Editorial: Phew, there wasn’t a red wave. But it’s too soon to exhale.
The first week of August was a mixed weekend at the box office. On the downside, there was no red wave like in the first week of May: The best films weren’t out, as we predicted, but instead were “mixed receptions,” with some of the weekend’s biggest grossers getting only a single weekend; others, like The Lone Ranger and Terminator: Genisys, dropped from the box office’s top three best films of the weekend to sixth and seventh.
On the bright side, though, there were two films with a combined gross of $1.4 billion in North America. That’s more than what was spent on Avengers: Age of Ultron and Avatar combined, but it’s less than the cost of Frozen 2 and the first two chapters of the Harry Potter series.
On the second screen, it was a very good weekend for Disney’s Beauty and the Beast and Fox’s The Post: In the former’s second weekend, Beauty and the Beast finished its journey into the $1 billion club, while in the latter’s third, the political thriller closed out its run to $200 million.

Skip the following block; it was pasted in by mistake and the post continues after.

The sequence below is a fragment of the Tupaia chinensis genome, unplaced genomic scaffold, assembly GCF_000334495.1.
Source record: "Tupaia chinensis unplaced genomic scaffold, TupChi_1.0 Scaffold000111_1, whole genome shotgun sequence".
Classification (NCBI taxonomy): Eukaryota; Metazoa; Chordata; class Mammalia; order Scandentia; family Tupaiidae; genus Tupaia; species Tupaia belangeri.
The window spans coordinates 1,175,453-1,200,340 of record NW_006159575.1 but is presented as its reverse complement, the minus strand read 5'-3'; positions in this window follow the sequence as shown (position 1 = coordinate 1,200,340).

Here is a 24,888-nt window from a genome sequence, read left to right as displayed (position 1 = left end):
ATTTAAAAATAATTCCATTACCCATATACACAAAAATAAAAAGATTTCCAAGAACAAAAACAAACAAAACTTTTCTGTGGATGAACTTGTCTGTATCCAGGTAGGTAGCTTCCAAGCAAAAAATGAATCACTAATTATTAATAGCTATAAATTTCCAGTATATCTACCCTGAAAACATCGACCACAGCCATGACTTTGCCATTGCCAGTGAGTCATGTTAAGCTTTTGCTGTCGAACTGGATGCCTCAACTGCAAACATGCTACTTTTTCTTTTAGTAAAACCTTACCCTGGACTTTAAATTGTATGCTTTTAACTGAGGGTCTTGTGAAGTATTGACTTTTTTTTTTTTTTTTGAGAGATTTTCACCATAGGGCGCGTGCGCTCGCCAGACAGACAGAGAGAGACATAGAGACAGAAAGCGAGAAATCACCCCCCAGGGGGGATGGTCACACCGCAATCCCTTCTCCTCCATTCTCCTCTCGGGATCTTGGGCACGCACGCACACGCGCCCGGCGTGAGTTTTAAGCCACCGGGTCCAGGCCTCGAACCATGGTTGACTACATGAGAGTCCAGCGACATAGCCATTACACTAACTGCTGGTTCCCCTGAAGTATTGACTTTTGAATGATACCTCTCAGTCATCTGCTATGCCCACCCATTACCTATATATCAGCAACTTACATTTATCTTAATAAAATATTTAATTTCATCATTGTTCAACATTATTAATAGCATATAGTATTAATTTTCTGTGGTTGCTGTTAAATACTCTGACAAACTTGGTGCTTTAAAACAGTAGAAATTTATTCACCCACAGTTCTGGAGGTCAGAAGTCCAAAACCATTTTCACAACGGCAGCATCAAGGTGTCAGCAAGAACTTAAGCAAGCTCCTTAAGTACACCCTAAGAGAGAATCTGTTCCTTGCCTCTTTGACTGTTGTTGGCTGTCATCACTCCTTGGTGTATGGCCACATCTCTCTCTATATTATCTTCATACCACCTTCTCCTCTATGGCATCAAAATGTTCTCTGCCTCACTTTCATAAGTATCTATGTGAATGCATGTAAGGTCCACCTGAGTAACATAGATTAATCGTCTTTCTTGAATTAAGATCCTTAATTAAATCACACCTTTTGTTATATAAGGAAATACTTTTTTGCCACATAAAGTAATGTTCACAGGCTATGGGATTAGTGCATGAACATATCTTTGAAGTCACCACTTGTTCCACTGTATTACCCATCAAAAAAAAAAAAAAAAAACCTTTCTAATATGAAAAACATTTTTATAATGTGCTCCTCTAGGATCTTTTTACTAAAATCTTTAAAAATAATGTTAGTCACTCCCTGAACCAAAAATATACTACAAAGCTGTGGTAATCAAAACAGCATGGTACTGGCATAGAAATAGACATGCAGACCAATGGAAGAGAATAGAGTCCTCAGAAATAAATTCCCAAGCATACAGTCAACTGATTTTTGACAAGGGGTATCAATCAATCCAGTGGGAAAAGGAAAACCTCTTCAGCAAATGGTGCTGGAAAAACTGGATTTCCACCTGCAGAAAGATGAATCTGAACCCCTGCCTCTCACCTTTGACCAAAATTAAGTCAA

In both cases, Beauty and the Beast is the better film: It had a more faithful to the book adaptation (as a result of a creative re-write), and the supporting cast was more compelling. It also took better advantage of its global release: There were only three territories where it was considered a better film, and a couple of them were its markets.
But Beauty and the Beast’s performance is less impressive when you look at the two-weekend top films. Even Beauty and the Beast only managed to draw $1.06 billion, and The Post only managed $1.05 billion.
The latter is likely to be overshadowed by Disney’s $715 million take of Frozen 2, but it’s worth noting that there’s a much bigger gap in the former’s bottom line between Disney and Fox. That’s partly because the two films didn’t have as much competition as Frozen 2 had, but partly because both films cost $175 million.
There’s a reason that Beauty and the Beast and The Post each cost $175 million to make: they were each made by the same team, including director Bill Condon (who made the similarly costly Cinderella Man), and